Wednesday, March 3, 2010
genetic information into their DNA.
Scientists have made a breakthrough in HIV research that had eluded researchers for over 20 years, potentially leading to better therapys for HIV, as per a research findings published recently in the journal Nature
The researchers, from Imperial College London and Harvard University, have grown a crystal that reveals the structure of an enzyme called integrase, which is found in retroviruses like HIV. When HIV infects someone, it uses integrase to paste a copy of its genetic information into their DNA.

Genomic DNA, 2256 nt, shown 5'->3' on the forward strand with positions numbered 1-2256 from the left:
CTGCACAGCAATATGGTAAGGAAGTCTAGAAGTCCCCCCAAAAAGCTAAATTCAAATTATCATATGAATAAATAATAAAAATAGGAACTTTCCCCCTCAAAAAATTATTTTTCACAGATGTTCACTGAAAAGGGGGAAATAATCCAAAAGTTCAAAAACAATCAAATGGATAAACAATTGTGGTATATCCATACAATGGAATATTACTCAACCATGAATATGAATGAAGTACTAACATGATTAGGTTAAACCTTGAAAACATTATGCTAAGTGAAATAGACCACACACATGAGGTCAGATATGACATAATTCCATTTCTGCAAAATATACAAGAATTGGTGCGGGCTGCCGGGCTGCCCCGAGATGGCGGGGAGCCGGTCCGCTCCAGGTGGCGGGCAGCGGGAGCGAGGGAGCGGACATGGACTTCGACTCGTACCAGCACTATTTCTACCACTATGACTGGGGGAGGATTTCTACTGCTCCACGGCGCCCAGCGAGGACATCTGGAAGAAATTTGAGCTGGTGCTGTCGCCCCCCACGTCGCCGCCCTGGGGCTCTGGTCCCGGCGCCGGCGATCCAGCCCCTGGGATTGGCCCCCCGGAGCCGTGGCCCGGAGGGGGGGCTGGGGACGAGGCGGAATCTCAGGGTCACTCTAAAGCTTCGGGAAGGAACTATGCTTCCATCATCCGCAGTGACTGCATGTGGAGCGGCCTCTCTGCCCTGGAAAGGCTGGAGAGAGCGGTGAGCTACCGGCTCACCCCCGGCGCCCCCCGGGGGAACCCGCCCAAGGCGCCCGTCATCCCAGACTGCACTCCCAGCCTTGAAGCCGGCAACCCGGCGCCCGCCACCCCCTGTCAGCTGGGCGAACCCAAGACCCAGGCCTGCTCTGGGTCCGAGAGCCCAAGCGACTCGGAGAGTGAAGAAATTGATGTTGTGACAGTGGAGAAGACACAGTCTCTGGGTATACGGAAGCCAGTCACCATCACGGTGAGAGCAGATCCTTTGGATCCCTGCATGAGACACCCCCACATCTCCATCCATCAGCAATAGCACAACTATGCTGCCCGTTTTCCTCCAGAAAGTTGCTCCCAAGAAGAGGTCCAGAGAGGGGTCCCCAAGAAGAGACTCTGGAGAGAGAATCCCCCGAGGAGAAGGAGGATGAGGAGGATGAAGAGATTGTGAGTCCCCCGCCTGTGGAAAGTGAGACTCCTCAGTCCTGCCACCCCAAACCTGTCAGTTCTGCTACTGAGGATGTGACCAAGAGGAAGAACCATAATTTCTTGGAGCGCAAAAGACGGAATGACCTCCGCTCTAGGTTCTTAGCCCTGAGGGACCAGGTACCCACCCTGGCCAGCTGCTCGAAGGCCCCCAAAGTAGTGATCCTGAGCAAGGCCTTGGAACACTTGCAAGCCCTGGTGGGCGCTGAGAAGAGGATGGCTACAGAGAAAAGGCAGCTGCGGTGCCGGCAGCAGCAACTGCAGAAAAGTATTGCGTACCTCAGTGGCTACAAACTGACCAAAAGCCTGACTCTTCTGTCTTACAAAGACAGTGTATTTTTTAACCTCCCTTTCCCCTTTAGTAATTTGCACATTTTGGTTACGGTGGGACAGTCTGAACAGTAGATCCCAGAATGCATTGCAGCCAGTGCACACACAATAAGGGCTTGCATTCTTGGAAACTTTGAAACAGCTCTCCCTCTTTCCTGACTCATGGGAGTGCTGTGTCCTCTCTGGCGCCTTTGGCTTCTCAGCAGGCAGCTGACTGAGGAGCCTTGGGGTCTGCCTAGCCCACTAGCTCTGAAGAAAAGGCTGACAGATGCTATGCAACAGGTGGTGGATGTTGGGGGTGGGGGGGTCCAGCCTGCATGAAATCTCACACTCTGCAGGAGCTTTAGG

Previous to the newly released study, which was funded by the Medical Research Council and the US National Institutes of Health, a number of scientists had tried and failed to work out the three-dimensional structure of integrase bound to viral DNA. New antiretroviral drugs for HIV work by blocking integrase, but researchers did not understand exactly how these drugs were working or how to improve them.
Scientists can only determine the structure of this kind of molecular machinery by obtaining high quality crystals. For the newly released study, scientists grew a crystal using a version of integrase borrowed from a little-known retrovirus called Prototype Foamy Virus (PFV). Based on their knowledge of PFV integrase and its function, they were confident that it was very similar to its HIV counterpart.........